[R] Reducing the size of pdf graphics files produced with R
Joerg van den Hoff
j.van_den_hoff at fzd.de
Tue May 22 21:27:11 CEST 2007
On Tue, May 22, 2007 at 01:06:06PM -0400, Chabot Denis wrote:
> Thank you Prof. Ripley.
> Believe me, I do not have the skills to contribute such a thing as a
> stream compressor and I DO appreciate the work and usefulness of the
> pdf device as it is. I do most of my plots with pdf device, the rest
> with quartz (especially when I'm not sure I'll want to save a plot)
> and (rarely) png when the pdf output is too large or for
> compatibility with microsoft applications.
> I find the statement you took from the help page promising: I often
> include these large plots into LaTeX, so I'll investigate what form
> of compression pdftex can do.
> Le 07-05-22 à 12:47, Prof Brian Ripley a écrit :
> >> From the help page
> > 'pdf' writes uncompressed PDF. It is primarily intended for
> > producing PDF graphics for inclusion in other documents, and
> > PDF-includers such as 'pdftex' are usually able to handle
> > compression.
> > If you are able to contribute a stream compressor, R will produce
> > smaller plots. Otherwise it is unlikely to happen (and it any case
> > would be a
> > smaller contribution than that of the author of pdf(), who is quite
> > happy with external compressors).
> > Acrobat does other things (not all of which it tells you about),
> > but compression is the main advantage.
> > On Tue, 22 May 2007, Chabot Denis wrote:
> >> Hi,
> >> Without trying to print 1000000 points (see <http://
> >> finzi.psych.upenn.edu/R/Rhelp02a/archive/42105.html>), I often print
> >> maps for which I do not want to loose too much of coastline detail,
> >> and/or plots with 1000-5000 points (yes, some are on top of each
> >> other, but using transparency (i.e. rgb colors with alpha
> >> information) this actually comes through as useful information.
> >> But the files are large (not as large as in the thread above of
> >> course, 800 KB to about 2 MB), especially when included in a LaTeX
> >> document by the dozen.
> >> Acrobat (not the reader, the full program) has an option "reduce file
> >> size". I don't know what it does, but it shrinks most of my plots to
> >> about 30% or original size, and I cannot detect any loss of detail
> >> even when zooming several times. But it is a pain to do this with
> >> Acrobat when you generate many plots... And you need to buy Acrobat.
> >> Is this something the pdf device could do in a future version? I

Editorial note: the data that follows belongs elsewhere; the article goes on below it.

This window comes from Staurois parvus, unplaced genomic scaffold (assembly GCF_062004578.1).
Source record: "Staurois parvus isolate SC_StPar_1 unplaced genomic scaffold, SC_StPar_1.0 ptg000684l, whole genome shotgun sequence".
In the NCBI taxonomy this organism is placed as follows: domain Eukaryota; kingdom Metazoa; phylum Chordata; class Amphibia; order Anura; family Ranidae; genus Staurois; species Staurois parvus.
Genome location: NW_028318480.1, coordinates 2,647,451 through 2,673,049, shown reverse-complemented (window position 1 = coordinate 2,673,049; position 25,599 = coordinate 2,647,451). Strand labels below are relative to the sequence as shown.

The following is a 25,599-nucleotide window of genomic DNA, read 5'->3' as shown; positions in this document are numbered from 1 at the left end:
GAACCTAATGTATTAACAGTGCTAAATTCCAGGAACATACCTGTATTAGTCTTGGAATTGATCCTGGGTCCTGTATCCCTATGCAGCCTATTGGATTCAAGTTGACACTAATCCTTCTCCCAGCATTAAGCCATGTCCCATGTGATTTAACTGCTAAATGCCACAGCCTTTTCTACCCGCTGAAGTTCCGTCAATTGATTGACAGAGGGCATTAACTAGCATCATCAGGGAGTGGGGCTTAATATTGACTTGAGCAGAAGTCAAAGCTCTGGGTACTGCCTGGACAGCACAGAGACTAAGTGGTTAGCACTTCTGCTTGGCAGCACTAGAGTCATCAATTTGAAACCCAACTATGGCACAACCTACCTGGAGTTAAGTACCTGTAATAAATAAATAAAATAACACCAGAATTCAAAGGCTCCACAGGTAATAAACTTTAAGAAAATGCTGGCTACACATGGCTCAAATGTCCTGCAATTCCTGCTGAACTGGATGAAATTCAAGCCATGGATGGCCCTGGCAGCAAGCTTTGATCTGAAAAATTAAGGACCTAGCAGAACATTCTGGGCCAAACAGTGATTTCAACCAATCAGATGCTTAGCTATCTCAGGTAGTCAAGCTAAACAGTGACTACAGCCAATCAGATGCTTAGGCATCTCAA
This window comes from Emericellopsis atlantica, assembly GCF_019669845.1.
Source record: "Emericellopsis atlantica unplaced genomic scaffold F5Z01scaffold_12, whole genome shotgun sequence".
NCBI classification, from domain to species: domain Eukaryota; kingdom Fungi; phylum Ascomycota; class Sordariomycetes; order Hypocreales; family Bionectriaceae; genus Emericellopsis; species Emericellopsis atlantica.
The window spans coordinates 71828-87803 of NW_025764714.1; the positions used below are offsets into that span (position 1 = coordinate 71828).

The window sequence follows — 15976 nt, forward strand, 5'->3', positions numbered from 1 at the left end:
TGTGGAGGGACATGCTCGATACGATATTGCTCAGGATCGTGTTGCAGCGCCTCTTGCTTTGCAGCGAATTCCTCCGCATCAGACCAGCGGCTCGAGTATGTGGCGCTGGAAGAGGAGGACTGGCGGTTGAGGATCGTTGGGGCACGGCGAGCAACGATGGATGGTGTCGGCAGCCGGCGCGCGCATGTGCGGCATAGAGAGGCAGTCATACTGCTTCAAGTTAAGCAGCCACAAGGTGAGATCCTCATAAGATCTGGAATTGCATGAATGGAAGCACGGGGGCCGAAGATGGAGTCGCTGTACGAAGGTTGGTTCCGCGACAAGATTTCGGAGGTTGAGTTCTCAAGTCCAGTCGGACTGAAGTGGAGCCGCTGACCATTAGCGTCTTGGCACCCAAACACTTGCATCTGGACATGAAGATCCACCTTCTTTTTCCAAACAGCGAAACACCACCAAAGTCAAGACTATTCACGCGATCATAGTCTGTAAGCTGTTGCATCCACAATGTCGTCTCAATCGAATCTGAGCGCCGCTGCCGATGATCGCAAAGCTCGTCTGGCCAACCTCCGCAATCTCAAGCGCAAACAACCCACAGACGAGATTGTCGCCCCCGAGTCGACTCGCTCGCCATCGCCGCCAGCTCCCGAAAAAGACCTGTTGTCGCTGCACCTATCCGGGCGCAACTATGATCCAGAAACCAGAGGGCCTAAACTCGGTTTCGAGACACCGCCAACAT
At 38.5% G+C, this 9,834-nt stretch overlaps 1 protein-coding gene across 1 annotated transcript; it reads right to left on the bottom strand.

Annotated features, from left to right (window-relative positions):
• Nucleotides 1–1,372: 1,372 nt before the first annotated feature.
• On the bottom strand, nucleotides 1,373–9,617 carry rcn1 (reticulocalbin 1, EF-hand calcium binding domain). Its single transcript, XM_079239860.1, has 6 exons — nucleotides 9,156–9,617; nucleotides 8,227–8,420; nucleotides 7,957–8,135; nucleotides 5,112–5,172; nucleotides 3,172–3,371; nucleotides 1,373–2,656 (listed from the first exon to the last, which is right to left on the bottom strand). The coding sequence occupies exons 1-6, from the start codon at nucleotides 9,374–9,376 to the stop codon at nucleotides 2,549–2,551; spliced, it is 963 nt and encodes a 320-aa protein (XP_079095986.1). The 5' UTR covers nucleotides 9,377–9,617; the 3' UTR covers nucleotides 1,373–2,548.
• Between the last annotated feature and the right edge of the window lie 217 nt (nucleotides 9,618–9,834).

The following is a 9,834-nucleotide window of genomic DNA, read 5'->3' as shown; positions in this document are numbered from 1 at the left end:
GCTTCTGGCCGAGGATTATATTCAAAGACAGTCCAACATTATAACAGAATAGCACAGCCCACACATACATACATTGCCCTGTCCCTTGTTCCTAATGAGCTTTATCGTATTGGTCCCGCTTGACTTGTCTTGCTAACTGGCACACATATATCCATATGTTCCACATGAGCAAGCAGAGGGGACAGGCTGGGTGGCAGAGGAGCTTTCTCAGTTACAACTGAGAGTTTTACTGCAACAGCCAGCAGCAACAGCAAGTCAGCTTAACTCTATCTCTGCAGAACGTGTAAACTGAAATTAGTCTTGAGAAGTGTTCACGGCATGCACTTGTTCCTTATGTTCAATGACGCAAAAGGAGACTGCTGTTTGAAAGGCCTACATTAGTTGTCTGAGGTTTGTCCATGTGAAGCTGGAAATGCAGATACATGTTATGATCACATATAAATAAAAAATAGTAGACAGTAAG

> >> tried the "million points" example from the thread above and the 55
> >> MB file was reduced to 6.9 MB, an even better shrinking I see on my
> >> usual plots.
> >> Denis Chabot
> >> ______________________________________________
> >> R-help at stat.math.ethz.ch mailing list
> >> https://stat.ethz.ch/mailman/listinfo/r-help
> >> PLEASE do read the posting guide http://www.R-project.org/posting-
> >> guide.html
> >> and provide commented, minimal, self-contained, reproducible code.
> > --
> > Brian D. Ripley, ripley at stats.ox.ac.uk
> > Professor of Applied Statistics, http://www.stats.ox.ac.uk/~ripley/
> > University of Oxford, Tel: +44 1865 272861 (self)
> > 1 South Parks Road, +44 1865 272866 (PA)
> > Oxford OX1 3TG, UK Fax: +44 1865 272595
> R-help at stat.math.ethz.ch mailing list
> PLEASE do read the posting guide http://www.R-project.org/posting-guide.html
> and provide commented, minimal, self-contained, reproducible code.
as an attempt to suggest something more helpful than "do write the
compressor yourself if you have a problem with pdf()":
as you are using MacOS X, you'll have ghostscript installed anyway. so
try in R `dev2bitmap' with `type =pdfwrite'. I believe `gs' _does_
include compression. a quick test showed at least a reduction by about
a factor of 2 relative to `pdf()'. probably one can fiddle with the
ghostscript settings (cf. e.g. `Ps2pdf.htm' in the ghostscipt docs: you
can adjust the resolution for images in the pdf file) to
improve this, so as a last resort you could indeed export the graphics
as postscript and do the conversion to `pdf' by adjusting the `ps2pdf'
switches. but even with the default settings the pdf produced via
dev2bitmap/ghostscript is the better solution. apart from file size I
by and then ran into problems when converting `pdf()' output to
postscript later on, for instance.
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